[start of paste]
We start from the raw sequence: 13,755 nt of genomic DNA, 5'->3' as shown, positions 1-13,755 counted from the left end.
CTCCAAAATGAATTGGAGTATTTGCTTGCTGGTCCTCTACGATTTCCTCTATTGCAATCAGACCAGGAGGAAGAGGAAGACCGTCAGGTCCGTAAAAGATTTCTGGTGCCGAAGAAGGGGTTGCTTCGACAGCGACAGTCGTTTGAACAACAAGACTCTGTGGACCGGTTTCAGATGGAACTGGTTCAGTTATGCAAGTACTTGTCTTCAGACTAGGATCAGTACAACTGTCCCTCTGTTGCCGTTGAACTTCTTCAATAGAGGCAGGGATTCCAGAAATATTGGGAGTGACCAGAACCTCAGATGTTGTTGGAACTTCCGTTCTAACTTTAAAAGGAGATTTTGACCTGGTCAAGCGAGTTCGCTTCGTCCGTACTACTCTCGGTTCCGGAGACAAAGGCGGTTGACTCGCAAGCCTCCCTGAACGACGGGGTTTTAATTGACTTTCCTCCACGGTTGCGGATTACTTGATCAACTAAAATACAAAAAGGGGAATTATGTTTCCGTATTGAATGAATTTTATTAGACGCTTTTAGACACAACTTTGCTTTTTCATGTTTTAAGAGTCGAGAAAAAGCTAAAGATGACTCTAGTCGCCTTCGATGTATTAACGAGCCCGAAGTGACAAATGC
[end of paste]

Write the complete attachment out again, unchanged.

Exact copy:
We start from the raw sequence: 13,755 nt of genomic DNA, 5'->3' as shown, positions 1-13,755 counted from the left end.
CTCCAAAATGAATTGGAGTATTTGCTTGCTGGTCCTCTACGATTTCCTCTATTGCAATCAGACCAGGAGGAAGAGGAAGACCGTCAGGTCCGTAAAAGATTTCTGGTGCCGAAGAAGGGGTTGCTTCGACAGCGACAGTCGTTTGAACAACAAGACTCTGTGGACCGGTTTCAGATGGAACTGGTTCAGTTATGCAAGTACTTGTCTTCAGACTAGGATCAGTACAACTGTCCCTCTGTTGCCGTTGAACTTCTTCAATAGAGGCAGGGATTCCAGAAATATTGGGAGTGACCAGAACCTCAGATGTTGTTGGAACTTCCGTTCTAACTTTAAAAGGAGATTTTGACCTGGTCAAGCGAGTTCGCTTCGTCCGTACTACTCTCGGTTCCGGAGACAAAGGCGGTTGACTCGCAAGCCTCCCTGAACGACGGGGTTTTAATTGACTTTCCTCCACGGTTGCGGATTACTTGATCAACTAAAATACAAAAAGGGGAATTATGTTTCCGTATTGAATGAATTTTATTAGACGCTTTTAGACACAACTTTGCTTTTTCATGTTTTAAGAGTCGAGAAAAAGCTAAAGATGACTCTAGTCGCCTTCGATGTATTAACGAGCCCGAAGTGACAAATGC